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June 17, 2016
Few documents from the past decade have garnered as much stigma and opposition from the public as the Trans-Pacific Partnership, with statements of strong TPP opposition spreading across the entire political spectrum. The global free-trade agreement is openly opposed by current presidential candidates Donald Trump, Hillary Clinton and Bernie Sanders, among others. A simple Google search will unveil a diverse collection of voices, representing a wide variety of American demographics, calling for a ban, a halt and an end to the TPP, and painting FTAs as the cause of so many issues facing the economy today.
Ask the opinions of producers working within the industries most directly affected by TPP, however, and the response is that of resounding, nearly universal support. The parade of protesters from consumers to academics has violently disapproved since the introduction of TPP.
The TPP is a free-trade agreement of its own caliber. The document will expand the market for U.S. exports in ways that have never been seen before and will open new doors with trading partners from 12 countries in some of the modern world’s fastest growing economies. It is an incredibly powerful document, and one that is often misunderstood. While it is nearly impossible to create a perfect trade document, supporters believe a vast majority of the opposition to TPP is rooted in rhetoric composed of misconceptions and false information.
In terms of economic impact, the TPP is 40% of global gross domestic product sitting around one table. The 12 countries included in the agreement — Australia, Canada, Japan, Malaysia, Mexico, Peru, the United States, Vietnam, Chile, Brunei, Singapore and New Zealand — represent 40% of the global economy, and this collaboration has created the highest standard free-trade agreement in history. TPP will give U.S. farmers unprecedented access to these nations, which are projected to host two-thirds of the world’s middle class by 2030.
Economic analysis shows trade agreements reduce the cost and the risk of doing business. By eliminating tariffs with the countries represented in TPP, the United States is expected to increase market share and volumes into those countries as well. The U.S. domestic market is already open to the world. TPP tears down barriers to other markets so that U.S. producers can compete on the global market and maximize the benefit to the American economy. TPP will facilitate 18,000 tax cuts on American-made exports. Michael Froman, U.S. Trade Representative, says TPP will strengthen the economy and erase the major disadvantages U.S. producers currently face in the global market.
“This really is historic for many reasons, and is an important part of both our trade agenda and our foreign policy agenda going forward in an area that is both economically and politically dynamic,” says Ambassador Darci Vetter, U.S. Trade Representative, who has helped negotiate and finalize the TPP, during a press conference at the World Pork Expo. “Remember that our economic allies are also our political allies. TPP offers the opportunity to expand our reach into the Asia-Pacific region that is so valuable, and allows us the ability to modernize and advance some of our existing free-trade agreements with trading partners that we have long-standing relationships with.”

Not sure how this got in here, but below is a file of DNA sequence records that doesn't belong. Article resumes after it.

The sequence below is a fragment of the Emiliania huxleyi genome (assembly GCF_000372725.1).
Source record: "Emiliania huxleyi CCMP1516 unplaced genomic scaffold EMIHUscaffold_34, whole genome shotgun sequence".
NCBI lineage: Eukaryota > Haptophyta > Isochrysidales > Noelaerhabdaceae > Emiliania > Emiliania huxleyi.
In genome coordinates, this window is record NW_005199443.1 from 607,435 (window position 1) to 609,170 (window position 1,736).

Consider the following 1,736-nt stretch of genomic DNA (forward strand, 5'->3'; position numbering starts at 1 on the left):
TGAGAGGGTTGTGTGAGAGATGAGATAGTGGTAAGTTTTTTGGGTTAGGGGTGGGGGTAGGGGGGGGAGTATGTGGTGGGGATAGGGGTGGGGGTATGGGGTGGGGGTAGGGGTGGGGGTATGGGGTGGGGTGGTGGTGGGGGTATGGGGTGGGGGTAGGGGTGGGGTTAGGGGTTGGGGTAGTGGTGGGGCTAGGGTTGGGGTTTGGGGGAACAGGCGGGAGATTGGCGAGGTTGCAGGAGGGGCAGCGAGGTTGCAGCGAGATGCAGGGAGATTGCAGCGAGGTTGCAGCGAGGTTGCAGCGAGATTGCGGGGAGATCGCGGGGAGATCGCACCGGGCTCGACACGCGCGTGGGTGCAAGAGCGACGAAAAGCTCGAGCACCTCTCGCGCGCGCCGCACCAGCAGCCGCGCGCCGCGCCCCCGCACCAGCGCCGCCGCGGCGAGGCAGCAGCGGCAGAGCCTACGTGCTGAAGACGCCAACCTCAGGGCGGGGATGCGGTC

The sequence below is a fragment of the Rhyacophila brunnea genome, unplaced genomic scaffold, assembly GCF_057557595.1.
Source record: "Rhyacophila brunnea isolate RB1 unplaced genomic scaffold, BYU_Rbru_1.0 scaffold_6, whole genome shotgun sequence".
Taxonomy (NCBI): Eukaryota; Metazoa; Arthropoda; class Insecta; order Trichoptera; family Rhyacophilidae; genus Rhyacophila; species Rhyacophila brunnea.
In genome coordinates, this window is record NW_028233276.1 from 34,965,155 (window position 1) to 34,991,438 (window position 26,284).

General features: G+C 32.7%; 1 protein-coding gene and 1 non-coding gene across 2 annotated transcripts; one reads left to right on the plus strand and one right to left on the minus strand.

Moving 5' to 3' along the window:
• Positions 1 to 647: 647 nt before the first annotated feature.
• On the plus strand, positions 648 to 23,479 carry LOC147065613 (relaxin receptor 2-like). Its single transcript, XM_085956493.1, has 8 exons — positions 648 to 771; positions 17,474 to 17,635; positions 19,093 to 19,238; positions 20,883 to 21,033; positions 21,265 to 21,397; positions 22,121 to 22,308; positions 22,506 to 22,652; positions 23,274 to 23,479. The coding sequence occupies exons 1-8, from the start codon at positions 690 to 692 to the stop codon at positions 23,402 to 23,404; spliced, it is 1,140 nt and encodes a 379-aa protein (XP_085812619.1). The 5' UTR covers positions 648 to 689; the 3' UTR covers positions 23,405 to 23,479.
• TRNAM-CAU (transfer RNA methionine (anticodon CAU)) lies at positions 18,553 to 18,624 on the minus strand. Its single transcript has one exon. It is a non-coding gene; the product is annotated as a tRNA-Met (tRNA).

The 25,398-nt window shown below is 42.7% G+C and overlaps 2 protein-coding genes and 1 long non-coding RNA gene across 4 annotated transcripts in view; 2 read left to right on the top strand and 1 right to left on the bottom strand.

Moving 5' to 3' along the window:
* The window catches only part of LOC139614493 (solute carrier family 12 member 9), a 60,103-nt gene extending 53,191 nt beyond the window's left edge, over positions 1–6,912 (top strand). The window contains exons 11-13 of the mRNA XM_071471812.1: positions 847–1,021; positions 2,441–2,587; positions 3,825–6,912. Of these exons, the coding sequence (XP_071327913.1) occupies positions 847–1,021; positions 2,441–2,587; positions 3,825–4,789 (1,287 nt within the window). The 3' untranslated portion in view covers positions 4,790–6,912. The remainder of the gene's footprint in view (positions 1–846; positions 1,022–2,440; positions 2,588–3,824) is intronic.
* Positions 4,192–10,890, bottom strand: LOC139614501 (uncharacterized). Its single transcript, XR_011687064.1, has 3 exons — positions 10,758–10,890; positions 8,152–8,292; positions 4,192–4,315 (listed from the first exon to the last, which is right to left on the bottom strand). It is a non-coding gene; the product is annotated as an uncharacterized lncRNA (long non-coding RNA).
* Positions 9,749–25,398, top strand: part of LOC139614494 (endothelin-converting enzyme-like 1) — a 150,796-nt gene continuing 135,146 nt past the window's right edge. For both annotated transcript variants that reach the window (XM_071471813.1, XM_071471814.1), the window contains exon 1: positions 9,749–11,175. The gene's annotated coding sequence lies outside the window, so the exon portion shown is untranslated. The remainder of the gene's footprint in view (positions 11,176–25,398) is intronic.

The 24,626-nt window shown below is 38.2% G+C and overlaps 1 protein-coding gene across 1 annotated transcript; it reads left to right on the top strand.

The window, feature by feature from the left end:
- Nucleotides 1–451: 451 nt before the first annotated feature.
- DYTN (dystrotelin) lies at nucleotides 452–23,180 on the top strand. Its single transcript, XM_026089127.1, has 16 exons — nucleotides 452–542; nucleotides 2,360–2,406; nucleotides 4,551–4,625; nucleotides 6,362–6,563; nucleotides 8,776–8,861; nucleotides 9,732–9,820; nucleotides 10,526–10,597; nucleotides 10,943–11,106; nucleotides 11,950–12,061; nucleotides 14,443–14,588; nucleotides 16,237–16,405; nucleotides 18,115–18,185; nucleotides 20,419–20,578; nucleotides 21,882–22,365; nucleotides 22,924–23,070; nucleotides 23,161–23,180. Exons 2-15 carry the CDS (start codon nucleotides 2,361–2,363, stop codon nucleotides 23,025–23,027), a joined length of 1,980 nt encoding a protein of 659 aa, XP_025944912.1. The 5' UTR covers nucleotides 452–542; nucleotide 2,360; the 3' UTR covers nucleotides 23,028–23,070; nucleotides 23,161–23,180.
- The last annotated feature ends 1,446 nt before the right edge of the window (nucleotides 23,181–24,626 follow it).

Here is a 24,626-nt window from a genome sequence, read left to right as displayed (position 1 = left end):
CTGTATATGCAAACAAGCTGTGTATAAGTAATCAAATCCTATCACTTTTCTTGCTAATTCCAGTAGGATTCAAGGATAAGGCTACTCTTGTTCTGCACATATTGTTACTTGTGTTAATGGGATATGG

Some of the greatest misconceptions surrounding the TPP claim that the agreement will have a significantly negative impact on the U.S. job market. U.S. Sen. Bernie Sanders has a web page dedicated to his opposition to TPP, with his first argument against it stating: “According to a study from the Economic Policy Institute, if the TPP is agreed to, the U.S. will lose more than 130,000 jobs to Vietnam and Japan alone.” Similar sentiments have been expressed by many of the current presidential candidates.
What is repeatedly left out of the discussion, however, is the job support that is offered through trade. American exports currently support 11.7 million U.S. jobs, and have led to an increase of 1.8 million new jobs over the last five years. TPP is projected to not only increase the number of jobs available in the United States, but also to support higher-paying jobs, because every billion dollars of exports supports 5,800 jobs, on average.
This is one of the priorities of Nick Giordano, vice president and counsel, global government affairs, for the National Pork Producers Council.
“We all benefit from trade, but a lot of what we’re hearing these days from far too many American citizens is that trade doesn’t work, and when you drill down to the root of it, I think the major concern people have is the loss of manufacturing jobs,” says Giordano. “Well, here’s the thing, manufacturing employment peaked in 1979, it’s been going down since then, and that’s before NAFTA (North American Free Trade Agreement) and any of the other free-trade deals. But regardless of the loss of manufacturing jobs, our manufacturing output is higher today than it has ever been before. There are more goods being made in America today than at any time in history, and all this is getting lost in the discussion. Why are we losing these jobs? Productivity. Technology has changed our economy.”
Technology has indeed changed several aspects of the economy, and has even altered the way that business is run and managed in the past decade.